Heathrow Airport communities wary of more promises
"Our position could not be clearer, nor could it be more formally placed upon the record. Terminal 5 will not lead to a third runway." (Sir John Egan, chief executive of Heathrow's then owner BAA Ltd, April 1999).
It's not surprising that Heathrow Airport has some trust issues with its neighbours. In the fiery battle to build a brand new fifth terminal (T5) in the 1990s, the man who used to run Heathrow's parent company made a series of promises to ease concerns.
The biggest was a commitment to permanently rule out a third runway.
It might be 17 years since that neighbourly letter was sent out, but the memory still smarts for local opponents. That's why many people have told me they simply don't believe the new package of promises unveiled last week by Heathrow's current boss, John Holland-Kaye.
Some look remarkably similar to the 1999 list, including pledges to limit noise, night flights, new runways and a vow to get more than half of passengers arriving on public transport.
The new boss has learnt from his predecessor's errors. Just look at last week's talk about laying down new asphalt: Heathrow will "accept a commitment from government ruling out any fourth runway".
In other words, we're not going to pretend we'll never want it. But if the government blocks it we won't make a fuss.
The Heathrow CEO also recently said sorry for abandoning the pledge on a third runway,
"I am shocked by that commitment. It should never have been made. And it could never be kept... It has hung over the relationship with local communities, and has led to a deficit of trust that can only be repaired by demonstrating we are a different company from the past," he said.
But the letter still comes up in conversation when I talk to people. Trust is hard won, easily squandered.
Did they keep any of the old promises?
I dug out the old letter from 1999. It was written at the end of the public inquiry into T5, a couple of years before the final approval came through. It's full of commitments. So how did they do?
Promise 1: "An additional Heathrow runway should be ruled out forever." Promise broken.
Promise 2: "A legal freeze on the night flight quota... at today's (1999) levels."
This one isn't straightforward, so bear with me. The number of actual planes flying overhead between 11:30pm and 6am has stayed roughly the same since 1999. It averages around 16 a night.
In fact, in 1999, it was 5,666 airliners in total. Last year it was 5,498. (That doesn't include exemptions for bad weather and emergencies).
But, that's not the only way things are measured. They also use a points system called the quota count. It's a formula that combines the number of aircraft with the type used. Because some are noisier than others.
The upper limit is set by the government.
In 1999, Heathrow was allowed 11,140 noise points. They only used 9,312. In 2015 they were allowed 9,180 points. They only used 5,322. (Those figures come from Heathrow).
So, the number of aircraft is the same, but they have cut right down on their government allocated "noise budget", because the planes are quieter. Promise kept.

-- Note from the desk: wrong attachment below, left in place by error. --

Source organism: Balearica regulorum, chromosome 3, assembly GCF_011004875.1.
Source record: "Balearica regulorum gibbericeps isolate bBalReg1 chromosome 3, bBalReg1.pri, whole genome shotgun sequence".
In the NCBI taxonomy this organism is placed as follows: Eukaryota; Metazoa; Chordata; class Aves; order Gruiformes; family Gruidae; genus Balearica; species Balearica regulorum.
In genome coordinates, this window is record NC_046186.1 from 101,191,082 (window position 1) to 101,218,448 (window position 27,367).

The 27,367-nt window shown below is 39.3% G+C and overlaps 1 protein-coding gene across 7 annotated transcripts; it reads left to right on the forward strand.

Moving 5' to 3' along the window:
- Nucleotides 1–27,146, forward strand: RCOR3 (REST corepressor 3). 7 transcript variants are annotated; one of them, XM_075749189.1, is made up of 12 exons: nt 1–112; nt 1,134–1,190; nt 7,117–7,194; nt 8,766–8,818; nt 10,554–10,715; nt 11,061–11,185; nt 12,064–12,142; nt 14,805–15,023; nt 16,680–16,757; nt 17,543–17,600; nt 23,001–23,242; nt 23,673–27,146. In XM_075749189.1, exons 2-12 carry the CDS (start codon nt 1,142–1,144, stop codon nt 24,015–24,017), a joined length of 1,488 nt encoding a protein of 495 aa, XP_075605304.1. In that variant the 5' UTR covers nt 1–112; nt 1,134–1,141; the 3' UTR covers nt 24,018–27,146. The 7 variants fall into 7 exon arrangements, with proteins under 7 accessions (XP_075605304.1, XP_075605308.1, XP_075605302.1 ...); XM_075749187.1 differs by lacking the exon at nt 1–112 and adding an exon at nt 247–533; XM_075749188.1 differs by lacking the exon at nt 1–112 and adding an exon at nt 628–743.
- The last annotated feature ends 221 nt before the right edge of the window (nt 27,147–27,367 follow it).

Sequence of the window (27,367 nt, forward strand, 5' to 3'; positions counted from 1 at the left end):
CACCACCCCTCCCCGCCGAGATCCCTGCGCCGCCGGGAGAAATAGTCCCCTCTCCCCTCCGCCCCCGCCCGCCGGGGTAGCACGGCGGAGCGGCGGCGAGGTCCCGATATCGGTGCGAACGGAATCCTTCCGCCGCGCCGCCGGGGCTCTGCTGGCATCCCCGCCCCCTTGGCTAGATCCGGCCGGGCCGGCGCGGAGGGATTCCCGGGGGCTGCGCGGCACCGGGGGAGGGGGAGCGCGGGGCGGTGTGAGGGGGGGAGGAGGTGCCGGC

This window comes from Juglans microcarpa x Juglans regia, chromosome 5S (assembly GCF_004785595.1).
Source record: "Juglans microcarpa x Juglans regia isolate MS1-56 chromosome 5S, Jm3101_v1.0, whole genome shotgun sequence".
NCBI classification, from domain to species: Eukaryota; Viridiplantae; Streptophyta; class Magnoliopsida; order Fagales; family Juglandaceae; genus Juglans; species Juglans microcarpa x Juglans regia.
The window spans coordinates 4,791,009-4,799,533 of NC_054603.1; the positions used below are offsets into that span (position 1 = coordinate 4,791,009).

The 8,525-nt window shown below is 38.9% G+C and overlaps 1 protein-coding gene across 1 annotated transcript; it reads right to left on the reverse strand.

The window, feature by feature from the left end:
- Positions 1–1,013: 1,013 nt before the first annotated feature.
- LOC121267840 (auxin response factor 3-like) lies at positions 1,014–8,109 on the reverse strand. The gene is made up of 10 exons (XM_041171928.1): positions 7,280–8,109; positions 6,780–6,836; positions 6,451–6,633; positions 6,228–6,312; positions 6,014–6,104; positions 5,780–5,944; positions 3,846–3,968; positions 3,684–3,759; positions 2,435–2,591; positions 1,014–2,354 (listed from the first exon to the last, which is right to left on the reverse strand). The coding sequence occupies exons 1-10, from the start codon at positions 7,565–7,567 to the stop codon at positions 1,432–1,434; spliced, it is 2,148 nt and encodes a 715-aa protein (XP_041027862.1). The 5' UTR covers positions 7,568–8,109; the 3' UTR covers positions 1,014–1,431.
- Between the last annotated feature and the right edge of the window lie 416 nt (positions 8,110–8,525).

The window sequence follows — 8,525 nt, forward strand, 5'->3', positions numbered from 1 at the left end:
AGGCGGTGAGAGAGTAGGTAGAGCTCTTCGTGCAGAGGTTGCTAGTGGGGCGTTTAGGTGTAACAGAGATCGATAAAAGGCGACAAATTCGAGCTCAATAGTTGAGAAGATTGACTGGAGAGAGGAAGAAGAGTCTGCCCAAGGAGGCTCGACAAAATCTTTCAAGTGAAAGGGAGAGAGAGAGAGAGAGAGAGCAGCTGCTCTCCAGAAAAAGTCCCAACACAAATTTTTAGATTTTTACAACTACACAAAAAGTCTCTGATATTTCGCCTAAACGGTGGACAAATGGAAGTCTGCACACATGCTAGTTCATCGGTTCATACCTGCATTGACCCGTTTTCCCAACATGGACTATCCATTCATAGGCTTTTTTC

Heathrow's current, third runway proposal would stop flights between 11pm and 5:30am. That's the biggest change for decades. In reality, it would mean the six flights that now touch down between 4:30am and 5:30am would be pushed a little later, to arrive between 5:30am and 6am.
So, you'd still get 16 early flights, they'd just all arrive in the half-hour before 6am, give or take a few minutes.
Promise 3: "We have proposed that if T5 is allowed there should be a legally-binding cap on noise levels at 1994 levels."
Noise is complex. Different things irritate different people. For some it's peak noise. For others it's about getting a regular break. The government currently says that 57 decibels (dB) is the point at which people start getting annoyed.
Ministers set a noise contour, based on 57dB on a summer's day between 7am and 11pm. It's a maximum area where the airport can be noisy.
Heathrow's noise contour is limited to 145 sq km. The latest Civil Aviation Authority figures show the actual, current 57dB contour is 104.9 sq km.
The retirement of Concorde in 2004 had a significant impact, cutting the noise envelope down from 126.9 sq km to 117.9 sq km. But far more significant was the global phasing out of noisier, Chapter 2 aircraft, which began in 2002, coupled with the continued introduction of quieter planes. Promise kept.
Promise 4: "We promise to take steps to reduce the impact of cars travelling to the airport by setting a long-term vision of 50% of passengers using public transport to Heathrow." It doesn't say how long "long-term" is, but 17 years on, the current level is just 40%. Promise broken.
Interestingly, the current proposal for a third runway includes a claim that "over 55% of passengers" will arrive on public transport.
To be clear, there are many, many people who live near Heathrow who want to see it expand. They rely on the airport for jobs. They've got used to the noise. They knew it was noisy when they moved there.
I spent an hour or so in Hounslow market the other day, chatting to people. Views were split right down the middle, half for and half against.
But if the government does pick Heathrow rather than Gatwick when it finally decides where to build a new runway, it faces a torrid time trying to get the plans through.
Part of the reason for that is concern that promises on growth and noise will simply be broken.